For too long, problem solving has been studied as a solitary and isolated activity where individuals make progress based on personal resources acquired from knowledge, previous experiences or moments of illumination; however, in society, and indeed amongst mathematicians, problem solving can be highly collaborative and occurs in spaces where external resources (technology, the internet, social connections etc.) are abundant. In this paper, we present research into what problem solving looks like in classrooms when it is done collaboratively with access to resources that go beyond the knowledge and past experiences of the individual and even the group. Results indicate that in such choice-affluent environments, students will seek out new resources either when their collective or individual resources run low and will do so either by looking or discussing with others. This manuscript also offers a new methodological tool in the form of, what we call, gaze-dialogue transcripts for documenting such resource acquisition.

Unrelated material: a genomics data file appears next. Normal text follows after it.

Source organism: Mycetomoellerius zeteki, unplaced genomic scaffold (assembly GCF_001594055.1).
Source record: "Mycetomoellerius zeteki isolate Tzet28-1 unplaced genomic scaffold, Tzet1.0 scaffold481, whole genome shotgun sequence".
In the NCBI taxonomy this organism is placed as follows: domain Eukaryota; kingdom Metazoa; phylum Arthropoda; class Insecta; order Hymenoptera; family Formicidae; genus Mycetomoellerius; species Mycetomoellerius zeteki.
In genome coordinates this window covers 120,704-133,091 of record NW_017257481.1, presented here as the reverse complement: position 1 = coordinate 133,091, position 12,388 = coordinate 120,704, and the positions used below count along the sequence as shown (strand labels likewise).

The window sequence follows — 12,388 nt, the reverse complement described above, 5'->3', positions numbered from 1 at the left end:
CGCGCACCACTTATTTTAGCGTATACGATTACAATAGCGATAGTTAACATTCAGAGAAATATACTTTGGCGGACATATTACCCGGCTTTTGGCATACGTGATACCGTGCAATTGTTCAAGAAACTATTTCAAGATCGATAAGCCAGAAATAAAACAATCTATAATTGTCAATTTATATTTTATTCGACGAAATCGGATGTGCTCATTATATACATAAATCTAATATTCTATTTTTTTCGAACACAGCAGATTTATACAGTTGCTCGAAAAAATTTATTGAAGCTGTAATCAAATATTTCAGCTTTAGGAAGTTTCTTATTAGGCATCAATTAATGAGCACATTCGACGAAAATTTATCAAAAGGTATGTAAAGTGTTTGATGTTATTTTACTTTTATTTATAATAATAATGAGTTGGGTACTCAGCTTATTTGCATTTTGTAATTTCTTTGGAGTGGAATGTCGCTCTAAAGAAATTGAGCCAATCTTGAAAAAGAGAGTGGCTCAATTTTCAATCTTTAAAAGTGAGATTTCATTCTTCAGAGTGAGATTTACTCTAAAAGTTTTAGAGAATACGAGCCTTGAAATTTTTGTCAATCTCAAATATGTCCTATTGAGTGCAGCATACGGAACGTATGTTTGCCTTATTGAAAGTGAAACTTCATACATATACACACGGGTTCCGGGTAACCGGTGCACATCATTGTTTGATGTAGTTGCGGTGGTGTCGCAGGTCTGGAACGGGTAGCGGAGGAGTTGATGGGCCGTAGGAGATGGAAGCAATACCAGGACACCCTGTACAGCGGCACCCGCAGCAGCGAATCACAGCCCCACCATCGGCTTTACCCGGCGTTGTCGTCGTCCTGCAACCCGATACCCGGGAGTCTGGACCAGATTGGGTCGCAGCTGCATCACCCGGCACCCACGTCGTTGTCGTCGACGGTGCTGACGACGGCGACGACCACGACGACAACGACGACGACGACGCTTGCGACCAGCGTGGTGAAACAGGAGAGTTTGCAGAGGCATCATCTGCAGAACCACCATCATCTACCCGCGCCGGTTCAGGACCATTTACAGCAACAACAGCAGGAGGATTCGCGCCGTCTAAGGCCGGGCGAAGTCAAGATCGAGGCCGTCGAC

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Pruner, M., Liljedahl, P. Collaborative problem solving in a choice-affluent environment. ZDM Mathematics Education (2021). https://doi.org/10.1007/s11858-021-01232-7
- Problem solving
- Thinking classrooms